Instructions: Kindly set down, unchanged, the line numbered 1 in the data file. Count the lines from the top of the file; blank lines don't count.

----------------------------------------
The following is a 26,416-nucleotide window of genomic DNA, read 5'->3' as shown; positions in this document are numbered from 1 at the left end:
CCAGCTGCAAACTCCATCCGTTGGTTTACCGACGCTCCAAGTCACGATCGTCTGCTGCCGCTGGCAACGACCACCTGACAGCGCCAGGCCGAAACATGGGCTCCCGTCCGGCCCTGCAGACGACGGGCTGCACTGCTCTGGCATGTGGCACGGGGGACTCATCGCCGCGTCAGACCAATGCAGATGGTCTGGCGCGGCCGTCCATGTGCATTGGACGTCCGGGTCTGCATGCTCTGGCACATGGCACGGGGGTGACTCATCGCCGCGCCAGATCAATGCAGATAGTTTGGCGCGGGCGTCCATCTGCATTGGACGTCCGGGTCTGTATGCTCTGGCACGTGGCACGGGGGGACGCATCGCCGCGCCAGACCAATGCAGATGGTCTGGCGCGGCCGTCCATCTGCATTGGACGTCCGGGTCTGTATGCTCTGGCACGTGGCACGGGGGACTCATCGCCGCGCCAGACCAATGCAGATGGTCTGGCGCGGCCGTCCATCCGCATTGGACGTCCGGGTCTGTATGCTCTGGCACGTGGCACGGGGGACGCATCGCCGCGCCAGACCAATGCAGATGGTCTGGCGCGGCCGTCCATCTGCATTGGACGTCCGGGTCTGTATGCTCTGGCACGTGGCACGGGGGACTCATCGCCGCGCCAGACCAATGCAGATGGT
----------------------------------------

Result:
The following is a 26,416-nucleotide window of genomic DNA, read 5'->3' as shown; positions in this document are numbered from 1 at the left end: